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The Governance Review: missing the point?

a personal view from Dave Wilson

There may be few things on which Councillor John Gilbey and I agree, but one of them is the unpredictability of the May 2015 City Council elections. In that context, the current governance review seems to be missing an opportunity, since it seems to be seeking to bind the hands of a wholly new Council which will be elected in May, whose policy aims and preferred working methodology cannot be predicted. 

It is therefore important that, whatever the review eventually recommends in regards to a functioning political structure for the Council in 2015, the options reviewed now are not consigned to oblivion. And it is equally important that what is discussed now examines as many options as possible, in order that the new Council might have the chance to select its own structures in future rather than being bound to decisions taken by this outgoing administration. So, analysing and recording a wide range of options is something which the Commission should be doing, even if it recommends a more prosaic solution for immediate adoption. 

To achieve this, the review needs to be rather more wide ranging than currently seems to be the case, with speed of decision making apparently prioritised over a real exploration of options. Currently the review not only has a narrow remit which lacks imagination, but it risks failing to address the reasons why change was demanded by so many electors. As is often the case with any developmental project, there is a time once a review has started to sense check the objectives and methodology in the light of initial discussions, to ensure that the final result delivers the best outcome. There is, at present, no sign of the governance panel taking the opportunity to draw breath and change or confirm its processes and aims in that way.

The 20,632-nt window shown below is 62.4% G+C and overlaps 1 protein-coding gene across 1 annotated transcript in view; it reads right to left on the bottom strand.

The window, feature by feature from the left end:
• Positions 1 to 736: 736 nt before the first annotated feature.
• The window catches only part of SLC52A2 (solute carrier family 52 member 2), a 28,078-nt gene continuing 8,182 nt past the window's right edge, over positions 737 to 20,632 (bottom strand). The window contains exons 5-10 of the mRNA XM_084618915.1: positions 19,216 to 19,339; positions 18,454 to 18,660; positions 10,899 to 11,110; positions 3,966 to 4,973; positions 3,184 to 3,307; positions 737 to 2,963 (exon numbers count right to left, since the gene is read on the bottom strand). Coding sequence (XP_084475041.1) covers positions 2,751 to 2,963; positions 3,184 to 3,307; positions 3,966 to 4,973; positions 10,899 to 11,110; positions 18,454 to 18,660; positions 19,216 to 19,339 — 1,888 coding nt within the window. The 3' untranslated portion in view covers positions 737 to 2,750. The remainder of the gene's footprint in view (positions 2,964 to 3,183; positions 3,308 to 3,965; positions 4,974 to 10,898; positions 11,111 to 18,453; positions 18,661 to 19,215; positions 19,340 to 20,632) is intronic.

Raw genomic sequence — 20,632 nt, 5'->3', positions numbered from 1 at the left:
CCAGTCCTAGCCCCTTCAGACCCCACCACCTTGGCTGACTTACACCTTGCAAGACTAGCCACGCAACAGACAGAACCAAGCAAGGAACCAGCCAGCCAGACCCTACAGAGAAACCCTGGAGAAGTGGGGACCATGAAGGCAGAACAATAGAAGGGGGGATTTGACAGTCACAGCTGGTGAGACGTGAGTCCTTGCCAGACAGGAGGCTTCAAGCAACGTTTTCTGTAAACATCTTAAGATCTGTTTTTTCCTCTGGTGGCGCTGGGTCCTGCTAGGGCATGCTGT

Of course, there is a high degree of pragmatism required in the review, and the severe constraints imposed by finance, officer availability, and the reduction in the number of councillors all have to be taken into account. But it is worrying that question 11 of the public consultation specifically focuses on cost, which suggests that the Council has not recognised that the issues of legitimacy and shortcomings of public engagement which have driven us all to this point should initially be addressed by designing the best available solution, and only then amended if the resulting costs are simply unaffordable – a decision which ought to rest with the new Council, perhaps. 

Is there an opportunity to review and restate the objectives of the process? Could the Council be clearer about what it seeks to achieve? Could it be more open about the real constraints and their impact on the options? Of course, all this is possible. As currently configured, the Commissions tasks (set out in section 5 of the terms of reference) are simply too narrow, lack clarity in terms of overall objectives, and lack vision to address the issues raised by CDCD and many other electors. We might begin by re-shaping the objective – for example:

“to improve the quality of the Council’s decision making through improved engagement with the voters of the District, by means of a committee system of governance which demonstrates openness, clarity and accountability.”

Nothing else in the current terms of reference needs to be changed, but that much more outward looking objective would, I suggest, radically improve the results of the Commission’s work. 

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